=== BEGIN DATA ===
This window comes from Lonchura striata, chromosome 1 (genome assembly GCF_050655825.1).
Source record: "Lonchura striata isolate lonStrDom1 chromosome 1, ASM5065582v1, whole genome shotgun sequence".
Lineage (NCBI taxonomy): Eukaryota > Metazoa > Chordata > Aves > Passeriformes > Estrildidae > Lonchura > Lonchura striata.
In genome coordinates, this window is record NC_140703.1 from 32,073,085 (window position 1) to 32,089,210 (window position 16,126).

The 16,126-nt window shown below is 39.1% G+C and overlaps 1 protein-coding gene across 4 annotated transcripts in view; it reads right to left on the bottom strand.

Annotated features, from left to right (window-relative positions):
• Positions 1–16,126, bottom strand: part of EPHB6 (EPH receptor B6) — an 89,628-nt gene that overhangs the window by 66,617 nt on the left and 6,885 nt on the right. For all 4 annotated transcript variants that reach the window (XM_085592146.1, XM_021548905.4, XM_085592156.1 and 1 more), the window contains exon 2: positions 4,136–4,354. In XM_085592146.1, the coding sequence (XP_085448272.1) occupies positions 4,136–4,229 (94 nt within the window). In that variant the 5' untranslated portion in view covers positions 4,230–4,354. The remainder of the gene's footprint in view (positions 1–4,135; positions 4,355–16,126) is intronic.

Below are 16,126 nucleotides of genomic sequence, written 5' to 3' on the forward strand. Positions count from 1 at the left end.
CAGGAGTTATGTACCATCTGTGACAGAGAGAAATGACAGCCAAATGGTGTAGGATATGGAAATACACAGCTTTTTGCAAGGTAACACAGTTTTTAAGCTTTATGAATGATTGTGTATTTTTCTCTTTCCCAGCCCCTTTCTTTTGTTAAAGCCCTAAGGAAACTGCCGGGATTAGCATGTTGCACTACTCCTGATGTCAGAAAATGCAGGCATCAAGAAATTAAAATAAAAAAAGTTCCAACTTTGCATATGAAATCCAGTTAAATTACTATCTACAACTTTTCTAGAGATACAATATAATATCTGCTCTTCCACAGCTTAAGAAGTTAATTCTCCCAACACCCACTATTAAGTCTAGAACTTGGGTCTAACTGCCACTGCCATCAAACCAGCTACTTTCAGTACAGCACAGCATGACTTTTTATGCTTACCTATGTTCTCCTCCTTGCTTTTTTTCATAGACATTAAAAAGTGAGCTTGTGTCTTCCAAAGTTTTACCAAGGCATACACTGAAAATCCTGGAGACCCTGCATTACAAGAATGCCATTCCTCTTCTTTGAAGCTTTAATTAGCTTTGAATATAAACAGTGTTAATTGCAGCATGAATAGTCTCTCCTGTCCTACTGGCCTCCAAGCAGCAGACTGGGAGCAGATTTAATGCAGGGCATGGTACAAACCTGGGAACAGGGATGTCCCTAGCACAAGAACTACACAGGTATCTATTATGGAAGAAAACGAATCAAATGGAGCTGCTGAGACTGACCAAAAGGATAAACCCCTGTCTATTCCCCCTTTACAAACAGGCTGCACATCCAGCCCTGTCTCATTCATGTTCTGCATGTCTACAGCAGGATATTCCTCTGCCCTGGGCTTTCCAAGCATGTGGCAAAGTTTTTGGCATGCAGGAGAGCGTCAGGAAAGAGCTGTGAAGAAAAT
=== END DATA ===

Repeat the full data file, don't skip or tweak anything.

This window comes from Lonchura striata, chromosome 1 (genome assembly GCF_050655825.1).
Source record: "Lonchura striata isolate lonStrDom1 chromosome 1, ASM5065582v1, whole genome shotgun sequence".
Lineage (NCBI taxonomy): Eukaryota > Metazoa > Chordata > Aves > Passeriformes > Estrildidae > Lonchura > Lonchura striata.
In genome coordinates, this window is record NC_140703.1 from 32,073,085 (window position 1) to 32,089,210 (window position 16,126).

The 16,126-nt window shown below is 39.1% G+C and overlaps 1 protein-coding gene across 4 annotated transcripts in view; it reads right to left on the bottom strand.

Annotated features, from left to right (window-relative positions):
• Positions 1–16,126, bottom strand: part of EPHB6 (EPH receptor B6) — an 89,628-nt gene that overhangs the window by 66,617 nt on the left and 6,885 nt on the right. For all 4 annotated transcript variants that reach the window (XM_085592146.1, XM_021548905.4, XM_085592156.1 and 1 more), the window contains exon 2: positions 4,136–4,354. In XM_085592146.1, the coding sequence (XP_085448272.1) occupies positions 4,136–4,229 (94 nt within the window). In that variant the 5' untranslated portion in view covers positions 4,230–4,354. The remainder of the gene's footprint in view (positions 1–4,135; positions 4,355–16,126) is intronic.

Below are 16,126 nucleotides of genomic sequence, written 5' to 3' on the forward strand. Positions count from 1 at the left end.
CAGGAGTTATGTACCATCTGTGACAGAGAGAAATGACAGCCAAATGGTGTAGGATATGGAAATACACAGCTTTTTGCAAGGTAACACAGTTTTTAAGCTTTATGAATGATTGTGTATTTTTCTCTTTCCCAGCCCCTTTCTTTTGTTAAAGCCCTAAGGAAACTGCCGGGATTAGCATGTTGCACTACTCCTGATGTCAGAAAATGCAGGCATCAAGAAATTAAAATAAAAAAAGTTCCAACTTTGCATATGAAATCCAGTTAAATTACTATCTACAACTTTTCTAGAGATACAATATAATATCTGCTCTTCCACAGCTTAAGAAGTTAATTCTCCCAACACCCACTATTAAGTCTAGAACTTGGGTCTAACTGCCACTGCCATCAAACCAGCTACTTTCAGTACAGCACAGCATGACTTTTTATGCTTACCTATGTTCTCCTCCTTGCTTTTTTTCATAGACATTAAAAAGTGAGCTTGTGTCTTCCAAAGTTTTACCAAGGCATACACTGAAAATCCTGGAGACCCTGCATTACAAGAATGCCATTCCTCTTCTTTGAAGCTTTAATTAGCTTTGAATATAAACAGTGTTAATTGCAGCATGAATAGTCTCTCCTGTCCTACTGGCCTCCAAGCAGCAGACTGGGAGCAGATTTAATGCAGGGCATGGTACAAACCTGGGAACAGGGATGTCCCTAGCACAAGAACTACACAGGTATCTATTATGGAAGAAAACGAATCAAATGGAGCTGCTGAGACTGACCAAAAGGATAAACCCCTGTCTATTCCCCCTTTACAAACAGGCTGCACATCCAGCCCTGTCTCATTCATGTTCTGCATGTCTACAGCAGGATATTCCTCTGCCCTGGGCTTTCCAAGCATGTGGCAAAGTTTTTGGCATGCAGGAGAGCGTCAGGAAAGAGCTGTGAAGAAAAT